Donald Trump cites India to ban ‘national security risk’ Chinese TikTok
US President Donald Trump’s order to ban US transactions with Chinese owners of short video-sharing app TikTok and messenger app WeChat cited India’s decision to purge the two applications earlier in June. The US restriction on the transactions will kick in after 45 days, mid-September.
“The risks are real,” the presidential directive said, accusing the mobile applications of capturing vast swaths of information from its users that may potentially be accessed by the Chinese Communist Party. The data captured by TikTok could potentially allow China to track locations of federal employees and contractors, build dossiers of personal information for blackmail and conduct corporate espionage.
The US President went on to cite restrictions on use of TikTok on federal government phones by the US armed forces, homeland security and the transportation security administration.
Then he turned to India’s ban on Chinese mobile applications to build the case for his own set of restrictions.
“The Government of India recently banned the use of TikTok and other Chinese mobile applications throughout the country; in a statement, India’s Ministry of Electronics and Information Technology asserted that they were “stealing and surreptitiously transmitting users’ data in an unauthorized manner to servers which have locations outside India,” President Trump said.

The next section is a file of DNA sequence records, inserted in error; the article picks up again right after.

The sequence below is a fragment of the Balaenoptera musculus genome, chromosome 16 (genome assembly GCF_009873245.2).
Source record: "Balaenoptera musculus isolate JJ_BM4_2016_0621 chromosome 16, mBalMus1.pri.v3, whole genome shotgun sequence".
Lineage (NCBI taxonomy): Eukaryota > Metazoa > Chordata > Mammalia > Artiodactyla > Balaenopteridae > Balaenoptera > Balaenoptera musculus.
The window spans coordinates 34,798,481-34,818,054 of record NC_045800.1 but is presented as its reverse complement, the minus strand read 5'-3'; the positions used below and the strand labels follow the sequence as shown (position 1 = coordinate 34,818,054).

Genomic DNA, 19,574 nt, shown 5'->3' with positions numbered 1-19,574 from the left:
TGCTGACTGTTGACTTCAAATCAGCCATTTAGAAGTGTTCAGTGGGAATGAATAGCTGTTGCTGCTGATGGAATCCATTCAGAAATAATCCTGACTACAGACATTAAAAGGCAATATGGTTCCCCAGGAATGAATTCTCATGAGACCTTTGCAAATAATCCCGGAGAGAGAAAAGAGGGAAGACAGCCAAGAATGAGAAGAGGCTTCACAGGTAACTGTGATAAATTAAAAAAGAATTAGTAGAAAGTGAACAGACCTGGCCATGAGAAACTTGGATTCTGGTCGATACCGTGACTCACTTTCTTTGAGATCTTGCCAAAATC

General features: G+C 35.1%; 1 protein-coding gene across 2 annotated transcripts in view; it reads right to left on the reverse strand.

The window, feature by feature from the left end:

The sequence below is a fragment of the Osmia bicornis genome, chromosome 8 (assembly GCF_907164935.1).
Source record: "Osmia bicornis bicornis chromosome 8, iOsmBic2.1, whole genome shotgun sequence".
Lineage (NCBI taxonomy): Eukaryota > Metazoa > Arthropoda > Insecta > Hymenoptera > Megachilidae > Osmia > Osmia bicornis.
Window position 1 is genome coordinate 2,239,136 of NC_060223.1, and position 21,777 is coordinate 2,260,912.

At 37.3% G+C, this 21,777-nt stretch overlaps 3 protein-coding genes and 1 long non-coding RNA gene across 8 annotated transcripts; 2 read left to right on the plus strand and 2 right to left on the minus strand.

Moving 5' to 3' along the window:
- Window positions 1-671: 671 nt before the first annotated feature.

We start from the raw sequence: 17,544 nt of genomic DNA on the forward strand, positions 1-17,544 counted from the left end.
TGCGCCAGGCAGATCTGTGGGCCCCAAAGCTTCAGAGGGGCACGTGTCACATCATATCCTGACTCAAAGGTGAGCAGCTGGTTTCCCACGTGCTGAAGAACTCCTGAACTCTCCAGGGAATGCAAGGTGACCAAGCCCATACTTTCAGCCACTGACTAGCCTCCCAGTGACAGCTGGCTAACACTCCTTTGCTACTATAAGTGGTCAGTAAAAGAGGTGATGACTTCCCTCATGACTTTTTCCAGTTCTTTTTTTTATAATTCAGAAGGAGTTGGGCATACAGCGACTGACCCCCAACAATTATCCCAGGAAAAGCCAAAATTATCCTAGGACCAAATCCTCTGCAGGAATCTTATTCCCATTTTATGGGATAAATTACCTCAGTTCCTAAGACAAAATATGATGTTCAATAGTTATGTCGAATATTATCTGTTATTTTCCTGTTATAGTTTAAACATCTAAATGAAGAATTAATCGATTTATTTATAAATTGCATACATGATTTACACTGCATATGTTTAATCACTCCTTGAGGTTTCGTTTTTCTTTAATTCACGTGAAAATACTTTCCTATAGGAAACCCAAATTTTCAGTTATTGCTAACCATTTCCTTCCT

For its ban on WeChat, a mobile app largely used by the Chinese community in the United States, Trump referenced restrictions placed by India and Australia.
“These risks have led other countries, including Australia and India, to begin restricting or banning the use of WeChat. The United States must take aggressive action against the owner of WeChat to protect our national security,” he said.
India, which has been locked in a standoff with China at its border in East Ladakh, was the first country to axe 59 mobile applications with close links to China. India said these apps threatened the country’s “sovereignty and integrity”
India’s 29 June order did not explicitly ban people from using the mobile apps. But it forced app stores to boot out the 59 applications, and later their proxies, presenting the world with a model to strangle the ability of Chinese mobile apps to operate.
Trump’s ban uses the same template, his payback to China that has right from the beginning shut out US apps and websites such Facebook and Google from operating in China and instead, helped build its brand of technology firms such as Alibaba Group holding to Tencent Holding.
The first impact of the US directive was visible in the share market, erasing $ 30 million from the Internet giant Tencent Holdings Ltd ’s market value and sending the yuan to its biggest slump in two weeks, according to news agency Bloomberg. Before Friday’s drop Tencent was worth $686 billion, making it the world’s eighth-largest company by market capitalisation and bigger than Berkshire Hathaway Inc.